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Twelve end-of-year tax tips: How COVID-19 could lower your tax bite


 

5. Charitable donations for 2020

There is no shortage of people in need owing to the pandemic. For those who continue to be charitable-minded, a decrease in income may mean you have more opportunity for your regularly recurring charitable donations to decrease your taxes this year. Normally, charitable donations for itemizers are limited to 60% of AGI. However, the CARES Act increased the charitable deduction limit to 100% of AGI for 2020. Even those who claim the standard deduction can take advantage of a new “above-the-line” deduction worth $300 for individuals and $600 for joint filers by making qualified cash donations in 2020. Take special note that the contributions do not apply to donor-advised funds or nonoperating private foundations.

6. Noncash charitable donations

Many physicians are working longer and harder than ever, and for many, that means vacation plans have been placed on hold for the remainder of the year. Don’t let your paid-time-off days go to waste! The IRS now permits leave-based donation programs, which allow employers to make deductible charitable donations for the relief of victims of the COVID-19 pandemic on the basis of the value of the sick, vacation, or personal leave that employees voluntarily forgo. The value of the donation will not be treated as compensation for the employee and will be free of any otherwise applicable Federal Insurance Contributions Act (FICA) taxes, and the employer can deduct the donation as ordinary and necessary business expenses if they meet certain requirements.

7. Claiming 2020 losses on prior tax returns

For self-employed physicians, a wealth of tax planning strategies are available. One of the most significant may be the new provisions under the CARES Act that allow 100% of net operating losses (NOLs) for 3 calendar years of losses – namely 2018, 2019, and 2020 – to be carried back to the prior 5 tax years. Using these NOLs, you may be able to claim a refund for tax returns from prior tax years when there was otherwise a limit on NOLs at 80% of taxable income. If you think this applies to you, it’s wise to meet with your accountant or financial professional to discuss this.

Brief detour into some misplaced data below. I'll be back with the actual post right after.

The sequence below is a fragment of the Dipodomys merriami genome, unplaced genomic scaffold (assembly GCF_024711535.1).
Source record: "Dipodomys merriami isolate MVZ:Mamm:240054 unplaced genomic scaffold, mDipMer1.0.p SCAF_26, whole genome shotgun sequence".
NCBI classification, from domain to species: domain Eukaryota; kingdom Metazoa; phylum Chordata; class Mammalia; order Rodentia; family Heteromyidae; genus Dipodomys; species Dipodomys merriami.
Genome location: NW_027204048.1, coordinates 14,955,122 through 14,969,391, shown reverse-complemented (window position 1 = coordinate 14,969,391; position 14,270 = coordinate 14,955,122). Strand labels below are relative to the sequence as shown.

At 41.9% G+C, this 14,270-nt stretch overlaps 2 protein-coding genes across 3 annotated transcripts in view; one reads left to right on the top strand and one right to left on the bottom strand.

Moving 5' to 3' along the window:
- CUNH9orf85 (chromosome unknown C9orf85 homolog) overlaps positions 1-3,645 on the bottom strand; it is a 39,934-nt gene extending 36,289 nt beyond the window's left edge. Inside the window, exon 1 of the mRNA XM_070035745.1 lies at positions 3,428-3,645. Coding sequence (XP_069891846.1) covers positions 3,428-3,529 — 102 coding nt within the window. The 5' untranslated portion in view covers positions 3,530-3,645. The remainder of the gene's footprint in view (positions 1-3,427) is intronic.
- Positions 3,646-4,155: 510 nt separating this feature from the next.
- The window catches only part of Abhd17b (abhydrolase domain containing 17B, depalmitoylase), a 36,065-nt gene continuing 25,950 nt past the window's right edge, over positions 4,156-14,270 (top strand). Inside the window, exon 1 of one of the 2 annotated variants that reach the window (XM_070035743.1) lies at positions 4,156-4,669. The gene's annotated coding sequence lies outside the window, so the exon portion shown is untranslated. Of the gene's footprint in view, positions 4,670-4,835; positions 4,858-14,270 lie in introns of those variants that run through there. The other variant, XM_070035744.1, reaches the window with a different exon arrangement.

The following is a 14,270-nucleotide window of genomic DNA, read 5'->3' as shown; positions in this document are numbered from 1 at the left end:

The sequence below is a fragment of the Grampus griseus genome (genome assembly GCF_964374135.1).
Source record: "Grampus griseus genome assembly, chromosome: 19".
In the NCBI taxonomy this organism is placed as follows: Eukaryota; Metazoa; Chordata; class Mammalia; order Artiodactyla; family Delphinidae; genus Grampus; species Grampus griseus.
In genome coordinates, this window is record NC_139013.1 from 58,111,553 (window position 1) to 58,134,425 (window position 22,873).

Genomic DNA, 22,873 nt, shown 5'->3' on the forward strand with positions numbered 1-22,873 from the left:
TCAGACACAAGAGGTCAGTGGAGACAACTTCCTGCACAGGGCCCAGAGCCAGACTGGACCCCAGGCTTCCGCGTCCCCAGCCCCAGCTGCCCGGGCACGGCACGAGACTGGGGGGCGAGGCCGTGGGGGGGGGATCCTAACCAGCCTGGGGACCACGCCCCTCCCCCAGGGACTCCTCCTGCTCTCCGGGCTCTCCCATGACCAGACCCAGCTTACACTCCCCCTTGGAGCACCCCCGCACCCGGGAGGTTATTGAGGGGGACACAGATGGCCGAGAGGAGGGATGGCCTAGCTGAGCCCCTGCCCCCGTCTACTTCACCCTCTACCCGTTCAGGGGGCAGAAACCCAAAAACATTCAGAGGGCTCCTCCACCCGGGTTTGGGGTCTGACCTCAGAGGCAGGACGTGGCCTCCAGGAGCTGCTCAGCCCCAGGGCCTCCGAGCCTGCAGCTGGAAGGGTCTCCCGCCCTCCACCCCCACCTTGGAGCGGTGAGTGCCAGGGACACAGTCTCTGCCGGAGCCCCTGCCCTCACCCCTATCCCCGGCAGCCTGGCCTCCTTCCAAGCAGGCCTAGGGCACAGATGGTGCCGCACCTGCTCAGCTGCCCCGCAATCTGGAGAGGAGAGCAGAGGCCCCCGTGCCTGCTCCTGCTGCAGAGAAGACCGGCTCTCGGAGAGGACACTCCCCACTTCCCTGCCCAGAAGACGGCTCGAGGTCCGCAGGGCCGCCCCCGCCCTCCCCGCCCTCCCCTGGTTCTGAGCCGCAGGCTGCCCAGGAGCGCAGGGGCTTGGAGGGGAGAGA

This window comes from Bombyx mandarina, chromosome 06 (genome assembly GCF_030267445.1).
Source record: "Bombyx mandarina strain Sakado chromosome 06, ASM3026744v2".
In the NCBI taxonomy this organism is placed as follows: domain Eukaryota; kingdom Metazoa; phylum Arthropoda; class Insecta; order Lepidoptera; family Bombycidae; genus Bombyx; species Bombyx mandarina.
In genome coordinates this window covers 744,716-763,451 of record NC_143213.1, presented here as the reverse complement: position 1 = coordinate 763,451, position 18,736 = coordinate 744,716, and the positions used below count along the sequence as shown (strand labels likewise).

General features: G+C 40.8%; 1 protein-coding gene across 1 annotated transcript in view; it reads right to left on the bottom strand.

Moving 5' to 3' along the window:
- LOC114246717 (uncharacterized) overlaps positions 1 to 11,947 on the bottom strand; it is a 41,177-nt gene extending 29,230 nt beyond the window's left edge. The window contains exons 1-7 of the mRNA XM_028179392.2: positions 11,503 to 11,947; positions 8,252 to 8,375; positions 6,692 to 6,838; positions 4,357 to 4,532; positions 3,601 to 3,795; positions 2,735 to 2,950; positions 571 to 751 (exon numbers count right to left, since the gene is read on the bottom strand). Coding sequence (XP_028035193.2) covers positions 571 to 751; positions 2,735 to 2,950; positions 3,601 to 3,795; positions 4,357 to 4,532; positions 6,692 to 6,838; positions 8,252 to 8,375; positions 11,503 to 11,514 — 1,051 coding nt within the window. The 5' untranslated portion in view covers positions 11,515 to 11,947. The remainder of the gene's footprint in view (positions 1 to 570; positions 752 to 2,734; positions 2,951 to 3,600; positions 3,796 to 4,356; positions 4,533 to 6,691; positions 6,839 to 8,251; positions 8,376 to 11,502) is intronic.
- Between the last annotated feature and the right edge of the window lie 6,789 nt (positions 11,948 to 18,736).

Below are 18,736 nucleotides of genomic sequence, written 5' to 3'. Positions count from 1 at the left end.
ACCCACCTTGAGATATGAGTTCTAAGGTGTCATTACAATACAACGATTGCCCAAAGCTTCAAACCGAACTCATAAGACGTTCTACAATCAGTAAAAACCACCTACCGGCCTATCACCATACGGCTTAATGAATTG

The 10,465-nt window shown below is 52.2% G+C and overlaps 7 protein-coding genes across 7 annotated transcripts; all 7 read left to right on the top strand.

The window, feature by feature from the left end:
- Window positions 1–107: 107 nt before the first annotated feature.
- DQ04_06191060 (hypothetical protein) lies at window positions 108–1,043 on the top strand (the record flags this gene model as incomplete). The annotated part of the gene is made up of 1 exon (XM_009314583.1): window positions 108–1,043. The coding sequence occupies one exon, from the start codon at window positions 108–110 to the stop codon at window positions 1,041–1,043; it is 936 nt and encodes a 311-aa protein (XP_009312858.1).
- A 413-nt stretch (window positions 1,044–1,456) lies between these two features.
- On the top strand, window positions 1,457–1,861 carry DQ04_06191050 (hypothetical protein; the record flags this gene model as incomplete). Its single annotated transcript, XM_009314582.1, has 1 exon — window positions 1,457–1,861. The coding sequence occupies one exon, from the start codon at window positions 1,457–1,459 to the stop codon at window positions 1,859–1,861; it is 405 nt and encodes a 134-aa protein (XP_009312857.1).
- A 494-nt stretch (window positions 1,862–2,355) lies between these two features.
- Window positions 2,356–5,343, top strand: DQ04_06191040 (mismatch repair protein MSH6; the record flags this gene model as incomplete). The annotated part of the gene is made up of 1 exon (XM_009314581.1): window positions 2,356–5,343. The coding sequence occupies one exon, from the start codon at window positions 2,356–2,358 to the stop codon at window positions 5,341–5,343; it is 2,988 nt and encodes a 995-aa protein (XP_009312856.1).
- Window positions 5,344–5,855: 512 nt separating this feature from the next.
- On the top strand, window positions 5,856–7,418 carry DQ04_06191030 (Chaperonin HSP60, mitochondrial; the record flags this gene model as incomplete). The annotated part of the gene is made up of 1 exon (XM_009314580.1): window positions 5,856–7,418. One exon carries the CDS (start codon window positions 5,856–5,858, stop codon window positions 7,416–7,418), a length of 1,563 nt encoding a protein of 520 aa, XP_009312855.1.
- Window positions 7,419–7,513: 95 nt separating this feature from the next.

8. Delay payroll taxes where possible

For physicians with employees looking for some cash flow relief, a new payroll tax deferral is available to you this year. Under the CARES Act, employers can delay payment of their 2020 employer payroll tax, namely the 6.2% Social Security tax, with 50% not due until Dec. 31, 2021, and the remainder due Dec. 31, 2022. The deferral will not incur any interest or penalties and is also available to those who are self-employed.

On top of that, a new payroll tax credit was created under the Families First Coronavirus Response Act. Eligible employers can receive this tax credit for the amount of wages they pay to eligible employees who are taking pandemic-related paid family leave or paid sick leave this year. The credit is also available to those who are self-employed. If you think this credit may be applicable to you, it’s worth speaking with your tax preparer about it.

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